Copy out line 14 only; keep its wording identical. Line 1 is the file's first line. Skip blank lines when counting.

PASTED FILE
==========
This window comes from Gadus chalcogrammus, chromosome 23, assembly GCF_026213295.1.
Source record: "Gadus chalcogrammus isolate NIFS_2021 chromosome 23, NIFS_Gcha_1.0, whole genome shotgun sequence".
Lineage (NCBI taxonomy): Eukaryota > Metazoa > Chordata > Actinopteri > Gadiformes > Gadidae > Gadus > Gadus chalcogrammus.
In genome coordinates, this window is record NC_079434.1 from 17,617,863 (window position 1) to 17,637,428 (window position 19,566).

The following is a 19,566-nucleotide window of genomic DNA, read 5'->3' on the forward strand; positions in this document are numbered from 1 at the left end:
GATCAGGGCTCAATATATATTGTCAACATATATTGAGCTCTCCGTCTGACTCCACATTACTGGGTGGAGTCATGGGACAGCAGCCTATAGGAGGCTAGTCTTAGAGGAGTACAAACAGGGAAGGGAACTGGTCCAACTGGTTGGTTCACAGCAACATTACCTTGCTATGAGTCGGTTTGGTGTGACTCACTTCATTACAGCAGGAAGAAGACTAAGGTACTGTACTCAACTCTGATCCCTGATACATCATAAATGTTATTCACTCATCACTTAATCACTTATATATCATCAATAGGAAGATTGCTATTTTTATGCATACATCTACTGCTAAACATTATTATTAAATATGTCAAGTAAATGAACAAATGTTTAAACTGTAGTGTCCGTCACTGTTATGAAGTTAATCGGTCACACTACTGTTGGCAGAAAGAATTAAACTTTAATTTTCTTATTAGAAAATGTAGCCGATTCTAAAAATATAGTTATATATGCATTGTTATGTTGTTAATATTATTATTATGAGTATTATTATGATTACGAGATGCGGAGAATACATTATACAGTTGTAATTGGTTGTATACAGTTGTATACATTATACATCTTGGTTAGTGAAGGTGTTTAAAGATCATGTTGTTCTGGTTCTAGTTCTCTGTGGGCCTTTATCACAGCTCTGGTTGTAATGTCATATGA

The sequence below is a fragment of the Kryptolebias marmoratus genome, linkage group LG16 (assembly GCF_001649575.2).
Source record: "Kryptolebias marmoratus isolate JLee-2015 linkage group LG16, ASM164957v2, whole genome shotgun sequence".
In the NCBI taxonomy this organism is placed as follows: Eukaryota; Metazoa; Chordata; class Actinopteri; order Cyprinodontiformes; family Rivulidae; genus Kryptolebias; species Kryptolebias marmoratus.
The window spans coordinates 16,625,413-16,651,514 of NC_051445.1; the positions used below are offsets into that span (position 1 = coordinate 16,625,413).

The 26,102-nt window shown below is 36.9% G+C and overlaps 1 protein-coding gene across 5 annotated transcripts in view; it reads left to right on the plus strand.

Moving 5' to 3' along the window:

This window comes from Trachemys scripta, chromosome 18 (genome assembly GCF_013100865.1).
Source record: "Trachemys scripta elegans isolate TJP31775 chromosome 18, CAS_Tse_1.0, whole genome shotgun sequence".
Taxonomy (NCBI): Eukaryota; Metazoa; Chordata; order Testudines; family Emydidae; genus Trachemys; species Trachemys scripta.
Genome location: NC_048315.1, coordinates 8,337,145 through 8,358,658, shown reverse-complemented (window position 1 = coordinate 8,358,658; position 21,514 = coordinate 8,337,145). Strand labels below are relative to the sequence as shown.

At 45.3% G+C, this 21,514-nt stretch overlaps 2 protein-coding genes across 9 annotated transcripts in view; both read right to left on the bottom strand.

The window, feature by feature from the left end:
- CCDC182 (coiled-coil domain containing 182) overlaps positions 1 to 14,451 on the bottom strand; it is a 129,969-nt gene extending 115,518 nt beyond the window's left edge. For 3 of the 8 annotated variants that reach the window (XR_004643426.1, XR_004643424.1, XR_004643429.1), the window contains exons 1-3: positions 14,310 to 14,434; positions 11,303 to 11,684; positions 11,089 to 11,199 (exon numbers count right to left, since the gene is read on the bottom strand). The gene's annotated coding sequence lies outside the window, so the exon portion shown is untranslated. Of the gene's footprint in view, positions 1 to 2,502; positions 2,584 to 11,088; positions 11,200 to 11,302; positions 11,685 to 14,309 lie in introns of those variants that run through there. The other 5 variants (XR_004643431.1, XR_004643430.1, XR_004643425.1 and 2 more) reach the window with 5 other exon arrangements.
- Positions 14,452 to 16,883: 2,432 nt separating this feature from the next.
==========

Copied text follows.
Source record: "Trachemys scripta elegans isolate TJP31775 chromosome 18, CAS_Tse_1.0, whole genome shotgun sequence".